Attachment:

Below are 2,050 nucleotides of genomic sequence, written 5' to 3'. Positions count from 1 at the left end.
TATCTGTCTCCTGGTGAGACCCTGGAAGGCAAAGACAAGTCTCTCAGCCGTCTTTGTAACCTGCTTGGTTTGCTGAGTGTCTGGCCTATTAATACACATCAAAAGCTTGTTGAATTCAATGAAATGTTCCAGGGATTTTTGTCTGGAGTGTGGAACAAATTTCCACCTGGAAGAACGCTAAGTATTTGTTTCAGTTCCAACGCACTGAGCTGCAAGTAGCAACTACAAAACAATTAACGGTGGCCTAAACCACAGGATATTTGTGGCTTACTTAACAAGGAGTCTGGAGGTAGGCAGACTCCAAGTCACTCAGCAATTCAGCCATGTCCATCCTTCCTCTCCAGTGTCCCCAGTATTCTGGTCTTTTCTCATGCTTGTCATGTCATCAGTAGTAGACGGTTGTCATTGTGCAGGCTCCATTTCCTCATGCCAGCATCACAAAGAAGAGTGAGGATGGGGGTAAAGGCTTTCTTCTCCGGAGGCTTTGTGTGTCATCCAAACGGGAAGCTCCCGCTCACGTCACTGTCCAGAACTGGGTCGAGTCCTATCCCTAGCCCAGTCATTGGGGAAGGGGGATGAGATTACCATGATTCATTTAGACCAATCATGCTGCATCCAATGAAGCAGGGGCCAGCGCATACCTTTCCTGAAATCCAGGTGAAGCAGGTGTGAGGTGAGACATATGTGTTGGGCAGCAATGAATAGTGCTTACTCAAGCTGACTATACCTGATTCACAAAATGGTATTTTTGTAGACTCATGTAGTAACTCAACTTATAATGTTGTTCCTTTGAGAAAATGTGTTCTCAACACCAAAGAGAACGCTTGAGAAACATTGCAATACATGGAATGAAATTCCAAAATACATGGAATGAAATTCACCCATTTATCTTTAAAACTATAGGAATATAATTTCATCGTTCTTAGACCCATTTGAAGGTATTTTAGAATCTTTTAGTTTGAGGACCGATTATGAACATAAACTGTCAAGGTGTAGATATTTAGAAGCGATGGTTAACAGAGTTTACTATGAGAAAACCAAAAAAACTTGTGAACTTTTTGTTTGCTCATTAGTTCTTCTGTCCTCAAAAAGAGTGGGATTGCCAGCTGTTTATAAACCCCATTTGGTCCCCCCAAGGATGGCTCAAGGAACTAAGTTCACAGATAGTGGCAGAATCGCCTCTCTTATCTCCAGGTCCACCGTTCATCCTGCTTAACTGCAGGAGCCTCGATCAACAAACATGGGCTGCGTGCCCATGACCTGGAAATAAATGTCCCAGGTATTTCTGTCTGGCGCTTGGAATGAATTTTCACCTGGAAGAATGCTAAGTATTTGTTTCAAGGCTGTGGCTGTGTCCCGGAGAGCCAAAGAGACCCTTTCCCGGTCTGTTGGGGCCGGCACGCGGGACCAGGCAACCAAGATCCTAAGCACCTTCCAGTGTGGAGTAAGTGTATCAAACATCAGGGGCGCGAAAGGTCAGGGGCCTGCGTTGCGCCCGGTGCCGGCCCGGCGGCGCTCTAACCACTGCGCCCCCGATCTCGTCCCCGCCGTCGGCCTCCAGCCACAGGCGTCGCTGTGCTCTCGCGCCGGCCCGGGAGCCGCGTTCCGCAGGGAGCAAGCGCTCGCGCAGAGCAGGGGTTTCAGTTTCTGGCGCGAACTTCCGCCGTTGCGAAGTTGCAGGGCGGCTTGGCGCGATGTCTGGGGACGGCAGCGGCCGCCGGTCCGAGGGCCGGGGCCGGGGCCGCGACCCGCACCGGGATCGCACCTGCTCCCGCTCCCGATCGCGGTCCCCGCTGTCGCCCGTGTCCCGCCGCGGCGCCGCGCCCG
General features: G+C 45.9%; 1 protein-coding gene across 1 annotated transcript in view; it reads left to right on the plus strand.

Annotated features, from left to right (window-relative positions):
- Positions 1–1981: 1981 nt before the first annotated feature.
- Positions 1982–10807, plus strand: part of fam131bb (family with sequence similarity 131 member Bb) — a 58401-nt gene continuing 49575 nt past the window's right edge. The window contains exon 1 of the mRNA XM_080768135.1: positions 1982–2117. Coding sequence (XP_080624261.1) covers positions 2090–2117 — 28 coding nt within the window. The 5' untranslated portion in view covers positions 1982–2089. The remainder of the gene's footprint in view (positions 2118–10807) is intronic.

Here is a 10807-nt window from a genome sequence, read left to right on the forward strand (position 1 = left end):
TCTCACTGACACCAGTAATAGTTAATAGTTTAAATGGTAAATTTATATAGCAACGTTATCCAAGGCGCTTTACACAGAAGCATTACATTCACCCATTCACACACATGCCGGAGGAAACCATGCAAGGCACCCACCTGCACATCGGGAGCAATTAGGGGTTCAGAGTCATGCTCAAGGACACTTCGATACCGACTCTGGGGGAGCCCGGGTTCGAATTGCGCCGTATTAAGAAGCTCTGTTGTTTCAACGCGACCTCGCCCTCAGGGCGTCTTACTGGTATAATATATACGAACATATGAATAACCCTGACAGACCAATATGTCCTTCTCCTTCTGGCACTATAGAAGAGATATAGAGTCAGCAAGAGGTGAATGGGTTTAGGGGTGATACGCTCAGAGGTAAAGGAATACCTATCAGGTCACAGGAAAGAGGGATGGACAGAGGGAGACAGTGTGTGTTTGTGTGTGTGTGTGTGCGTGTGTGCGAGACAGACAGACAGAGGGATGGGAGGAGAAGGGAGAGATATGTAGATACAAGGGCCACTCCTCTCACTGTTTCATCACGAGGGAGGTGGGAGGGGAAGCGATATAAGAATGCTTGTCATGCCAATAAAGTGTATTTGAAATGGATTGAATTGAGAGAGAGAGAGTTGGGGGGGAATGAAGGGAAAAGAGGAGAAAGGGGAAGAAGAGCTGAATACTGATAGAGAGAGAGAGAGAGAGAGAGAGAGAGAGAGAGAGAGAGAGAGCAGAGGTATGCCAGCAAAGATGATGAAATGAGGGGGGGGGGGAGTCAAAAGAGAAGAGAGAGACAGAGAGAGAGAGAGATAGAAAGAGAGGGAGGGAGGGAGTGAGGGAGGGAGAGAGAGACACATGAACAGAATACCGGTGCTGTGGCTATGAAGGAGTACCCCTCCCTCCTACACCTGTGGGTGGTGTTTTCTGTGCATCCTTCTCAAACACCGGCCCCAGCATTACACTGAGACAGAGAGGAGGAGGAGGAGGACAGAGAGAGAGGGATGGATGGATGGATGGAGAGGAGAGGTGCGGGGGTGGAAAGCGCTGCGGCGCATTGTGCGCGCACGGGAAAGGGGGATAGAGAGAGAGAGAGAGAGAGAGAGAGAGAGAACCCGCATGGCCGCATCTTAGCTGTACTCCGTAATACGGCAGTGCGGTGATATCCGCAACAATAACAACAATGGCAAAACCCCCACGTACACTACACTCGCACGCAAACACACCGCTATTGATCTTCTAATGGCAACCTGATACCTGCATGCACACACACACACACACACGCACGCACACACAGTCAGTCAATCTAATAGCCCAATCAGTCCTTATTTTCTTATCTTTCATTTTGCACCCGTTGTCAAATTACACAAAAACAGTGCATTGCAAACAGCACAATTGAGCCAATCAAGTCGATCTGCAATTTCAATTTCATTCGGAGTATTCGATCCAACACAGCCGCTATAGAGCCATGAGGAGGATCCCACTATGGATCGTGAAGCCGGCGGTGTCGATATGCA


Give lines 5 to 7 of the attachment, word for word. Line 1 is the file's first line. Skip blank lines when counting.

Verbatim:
- Positions 1–1981: 1981 nt before the first annotated feature.
- Positions 1982–10807, plus strand: part of fam131bb (family with sequence similarity 131 member Bb) — a 58401-nt gene continuing 49575 nt past the window's right edge. The window contains exon 1 of the mRNA XM_080768135.1: positions 1982–2117. Coding sequence (XP_080624261.1) covers positions 2090–2117 — 28 coding nt within the window. The 5' untranslated portion in view covers positions 1982–2089. The remainder of the gene's footprint in view (positions 2118–10807) is intronic.

Here is a 10807-nt window from a genome sequence, read left to right on the forward strand (position 1 = left end):